Popular late night television host Bill Maher held a discussion this week on his show about the future of the Republican Party in the face of Donald Trump’s presidential candidacy.
For the months that Trump seemed almost unalterably destined for a crushing loss come November, analysts suggested that the Republican Party would go down with Trump, losing significant national credibility.
Now, however, with a Trump win more likely than before, the question remains; what the hell happened to put a bigoted reality TV star on the presidential ballot, and what happens next?
“Whether or not Trump wins, is the Republican Party forever changed?” Maher thus asked of Lanhee Chen, who worked as policy director for the failed 2012 presidential campaign of former Massachusetts governor Mitt Romney.
“I don’t know that it is. I’ve always thought of this as kind of a temporary correction, to be honest with you; I think after this election is over though, the Republican party does have some soul searching to do,” Chen answered.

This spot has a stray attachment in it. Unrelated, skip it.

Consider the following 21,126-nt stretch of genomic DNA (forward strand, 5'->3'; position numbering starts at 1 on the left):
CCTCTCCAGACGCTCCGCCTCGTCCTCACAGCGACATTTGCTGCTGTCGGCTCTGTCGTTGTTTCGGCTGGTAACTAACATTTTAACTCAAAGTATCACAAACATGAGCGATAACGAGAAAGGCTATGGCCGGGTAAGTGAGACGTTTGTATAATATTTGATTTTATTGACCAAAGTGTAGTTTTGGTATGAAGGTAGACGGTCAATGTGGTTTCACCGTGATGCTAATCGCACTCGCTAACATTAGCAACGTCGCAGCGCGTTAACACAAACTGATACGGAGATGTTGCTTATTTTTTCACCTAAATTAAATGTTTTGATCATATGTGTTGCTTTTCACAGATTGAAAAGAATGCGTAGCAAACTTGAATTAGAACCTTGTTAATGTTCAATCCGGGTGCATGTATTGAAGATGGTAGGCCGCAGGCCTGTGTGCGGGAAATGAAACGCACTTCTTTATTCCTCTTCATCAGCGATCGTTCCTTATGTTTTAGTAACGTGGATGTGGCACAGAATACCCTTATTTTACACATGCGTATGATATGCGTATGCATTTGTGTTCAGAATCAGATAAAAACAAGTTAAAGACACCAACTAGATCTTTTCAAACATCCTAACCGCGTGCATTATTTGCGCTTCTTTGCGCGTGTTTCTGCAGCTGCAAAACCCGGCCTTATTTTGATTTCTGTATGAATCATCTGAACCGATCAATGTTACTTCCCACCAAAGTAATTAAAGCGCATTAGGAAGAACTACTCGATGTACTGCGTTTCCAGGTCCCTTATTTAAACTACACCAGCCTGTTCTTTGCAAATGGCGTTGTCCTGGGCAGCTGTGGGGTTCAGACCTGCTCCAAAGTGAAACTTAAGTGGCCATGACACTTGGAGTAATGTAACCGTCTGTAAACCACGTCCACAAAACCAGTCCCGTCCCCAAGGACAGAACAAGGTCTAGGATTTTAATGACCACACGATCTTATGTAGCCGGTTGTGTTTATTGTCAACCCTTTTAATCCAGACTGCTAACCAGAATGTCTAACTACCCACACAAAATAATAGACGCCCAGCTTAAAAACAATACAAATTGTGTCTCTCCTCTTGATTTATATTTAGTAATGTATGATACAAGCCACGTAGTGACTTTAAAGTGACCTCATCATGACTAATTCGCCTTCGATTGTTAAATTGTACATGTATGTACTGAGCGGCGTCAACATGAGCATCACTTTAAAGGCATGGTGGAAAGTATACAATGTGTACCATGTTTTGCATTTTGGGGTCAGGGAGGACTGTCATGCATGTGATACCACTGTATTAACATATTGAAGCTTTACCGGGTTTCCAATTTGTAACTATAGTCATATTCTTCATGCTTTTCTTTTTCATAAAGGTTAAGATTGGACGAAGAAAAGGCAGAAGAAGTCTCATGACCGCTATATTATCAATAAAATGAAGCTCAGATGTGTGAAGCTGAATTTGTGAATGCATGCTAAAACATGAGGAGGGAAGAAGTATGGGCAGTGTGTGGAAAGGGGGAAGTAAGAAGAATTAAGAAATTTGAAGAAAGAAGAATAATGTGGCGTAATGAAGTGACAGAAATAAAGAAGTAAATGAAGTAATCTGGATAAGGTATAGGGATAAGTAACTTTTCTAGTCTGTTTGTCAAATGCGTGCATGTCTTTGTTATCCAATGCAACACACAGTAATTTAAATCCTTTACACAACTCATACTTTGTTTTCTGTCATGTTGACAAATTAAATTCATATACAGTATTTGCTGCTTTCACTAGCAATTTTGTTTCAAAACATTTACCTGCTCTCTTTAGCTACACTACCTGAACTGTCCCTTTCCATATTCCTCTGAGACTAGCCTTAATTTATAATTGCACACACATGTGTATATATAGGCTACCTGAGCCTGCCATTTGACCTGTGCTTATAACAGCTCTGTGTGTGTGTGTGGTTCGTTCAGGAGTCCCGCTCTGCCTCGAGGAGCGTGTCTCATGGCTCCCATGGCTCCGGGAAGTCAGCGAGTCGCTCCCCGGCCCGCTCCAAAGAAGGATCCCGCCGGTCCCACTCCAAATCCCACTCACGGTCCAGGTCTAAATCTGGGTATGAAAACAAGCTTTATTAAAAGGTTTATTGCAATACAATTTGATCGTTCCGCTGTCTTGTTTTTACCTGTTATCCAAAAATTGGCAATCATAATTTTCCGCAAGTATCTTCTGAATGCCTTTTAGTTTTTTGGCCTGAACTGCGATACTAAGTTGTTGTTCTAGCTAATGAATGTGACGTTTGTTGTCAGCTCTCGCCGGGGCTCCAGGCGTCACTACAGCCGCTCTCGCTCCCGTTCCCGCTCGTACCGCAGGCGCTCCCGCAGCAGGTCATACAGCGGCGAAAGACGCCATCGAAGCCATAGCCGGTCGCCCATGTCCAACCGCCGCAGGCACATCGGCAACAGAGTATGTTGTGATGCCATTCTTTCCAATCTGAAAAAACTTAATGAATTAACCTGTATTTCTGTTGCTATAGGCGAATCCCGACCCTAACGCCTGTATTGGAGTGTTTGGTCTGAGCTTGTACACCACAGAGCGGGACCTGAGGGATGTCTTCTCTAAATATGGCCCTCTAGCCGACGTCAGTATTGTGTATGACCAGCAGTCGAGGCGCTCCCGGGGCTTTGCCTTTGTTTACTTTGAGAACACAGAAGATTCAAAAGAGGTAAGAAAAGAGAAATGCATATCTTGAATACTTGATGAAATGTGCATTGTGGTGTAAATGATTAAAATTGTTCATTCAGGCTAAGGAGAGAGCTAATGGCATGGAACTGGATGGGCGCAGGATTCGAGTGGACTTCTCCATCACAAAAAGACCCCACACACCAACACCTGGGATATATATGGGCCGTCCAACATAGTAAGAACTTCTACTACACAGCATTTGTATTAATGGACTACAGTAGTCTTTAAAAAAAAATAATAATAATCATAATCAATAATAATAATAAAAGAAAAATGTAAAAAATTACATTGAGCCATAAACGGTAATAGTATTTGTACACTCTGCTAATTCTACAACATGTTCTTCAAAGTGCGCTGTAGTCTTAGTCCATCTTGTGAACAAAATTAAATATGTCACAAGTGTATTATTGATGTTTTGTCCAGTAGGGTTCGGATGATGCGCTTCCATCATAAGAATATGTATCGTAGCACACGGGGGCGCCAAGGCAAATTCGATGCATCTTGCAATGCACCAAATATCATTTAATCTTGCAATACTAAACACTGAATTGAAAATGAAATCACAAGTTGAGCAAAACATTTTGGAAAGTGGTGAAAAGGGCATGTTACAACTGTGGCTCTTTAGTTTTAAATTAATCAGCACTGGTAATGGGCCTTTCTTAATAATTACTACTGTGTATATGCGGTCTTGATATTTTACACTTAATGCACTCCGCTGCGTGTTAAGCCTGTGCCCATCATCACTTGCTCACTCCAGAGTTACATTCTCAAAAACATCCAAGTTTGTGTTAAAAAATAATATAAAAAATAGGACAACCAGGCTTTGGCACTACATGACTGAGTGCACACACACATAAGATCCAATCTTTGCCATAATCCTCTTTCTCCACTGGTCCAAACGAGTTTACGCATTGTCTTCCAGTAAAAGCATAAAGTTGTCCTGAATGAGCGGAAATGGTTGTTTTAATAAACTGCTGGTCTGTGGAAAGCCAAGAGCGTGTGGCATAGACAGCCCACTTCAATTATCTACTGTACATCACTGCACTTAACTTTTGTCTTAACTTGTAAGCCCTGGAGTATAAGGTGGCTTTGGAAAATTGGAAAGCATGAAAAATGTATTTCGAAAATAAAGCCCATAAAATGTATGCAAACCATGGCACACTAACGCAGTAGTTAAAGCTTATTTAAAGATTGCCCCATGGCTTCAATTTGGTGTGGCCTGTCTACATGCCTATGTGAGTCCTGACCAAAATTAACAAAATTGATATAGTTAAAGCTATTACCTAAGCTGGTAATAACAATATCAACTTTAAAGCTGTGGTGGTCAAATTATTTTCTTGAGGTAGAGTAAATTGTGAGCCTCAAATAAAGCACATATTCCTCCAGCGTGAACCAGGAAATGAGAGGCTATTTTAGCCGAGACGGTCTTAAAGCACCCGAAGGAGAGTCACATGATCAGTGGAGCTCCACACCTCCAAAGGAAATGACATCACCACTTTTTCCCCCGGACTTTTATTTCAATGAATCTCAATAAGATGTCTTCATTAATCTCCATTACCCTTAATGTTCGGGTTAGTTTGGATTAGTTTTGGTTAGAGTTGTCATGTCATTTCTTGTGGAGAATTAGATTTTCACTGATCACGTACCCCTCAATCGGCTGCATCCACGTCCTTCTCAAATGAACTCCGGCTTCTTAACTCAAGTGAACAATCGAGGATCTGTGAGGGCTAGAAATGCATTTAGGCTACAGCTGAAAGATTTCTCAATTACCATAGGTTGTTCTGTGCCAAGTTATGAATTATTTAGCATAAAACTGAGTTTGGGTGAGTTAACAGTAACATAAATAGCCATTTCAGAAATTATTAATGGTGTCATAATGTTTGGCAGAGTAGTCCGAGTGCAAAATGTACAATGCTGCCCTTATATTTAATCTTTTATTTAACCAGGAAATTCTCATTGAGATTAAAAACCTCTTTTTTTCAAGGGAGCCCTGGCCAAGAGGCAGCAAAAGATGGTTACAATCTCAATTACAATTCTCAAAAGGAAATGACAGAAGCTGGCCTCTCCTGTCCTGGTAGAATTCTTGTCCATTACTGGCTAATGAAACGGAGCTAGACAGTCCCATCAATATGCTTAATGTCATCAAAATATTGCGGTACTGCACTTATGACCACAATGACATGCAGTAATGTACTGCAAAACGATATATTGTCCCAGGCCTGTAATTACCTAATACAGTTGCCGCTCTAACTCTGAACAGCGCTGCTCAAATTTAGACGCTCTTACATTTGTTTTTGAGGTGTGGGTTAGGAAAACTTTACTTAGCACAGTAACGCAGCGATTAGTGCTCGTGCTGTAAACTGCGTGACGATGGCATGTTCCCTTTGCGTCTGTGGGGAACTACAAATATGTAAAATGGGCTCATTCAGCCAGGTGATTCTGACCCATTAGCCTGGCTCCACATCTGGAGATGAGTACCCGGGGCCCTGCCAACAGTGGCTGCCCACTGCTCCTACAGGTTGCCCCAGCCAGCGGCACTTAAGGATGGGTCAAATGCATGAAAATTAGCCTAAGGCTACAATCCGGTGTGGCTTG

Where, however, would this soul searching take place, since the Republican Party as it is stands as the reason for Trump’s name being on November’s presidential ballot?
Some major structural change would have to unfold, change such as the inclusion of voices other than those of angry white male Christian conservative businessmen. Such change doesn’t seem likely to transpire anytime soon.
Chen went on, saying that “to say it’s permanently changed implies that this guy will have some permanent influence on how we think about the world.”
Maher responded, cutting straight to the point, saying, “But isn’t the problem their votes? I mean they didn’t want Trump, a lot of them; and we see a lot of these Vichy Republicans who go along because they don’t want to upset the apple cart.. I mean you can get rid of a Trump, but you can’t get rid of the voters.”
Although Chen attempted to muster a response, Maher is, of course, on point. The GOP, for example, hosted the birther conspiracy, claiming that President Obama was not born in the United States and is thus unfit to be president, years ago.
Donald Trump is thus the product of the Republican Party, with no end to said Party as we know it in sight. As Maher said, to a round of applause, change towards an appeal to a wider segment of voters is “not what the base wants — the base is deplorable.”
Watch the segment from Maher’s show discussing all of this below.
Featured Image is via Screenshot from the Video.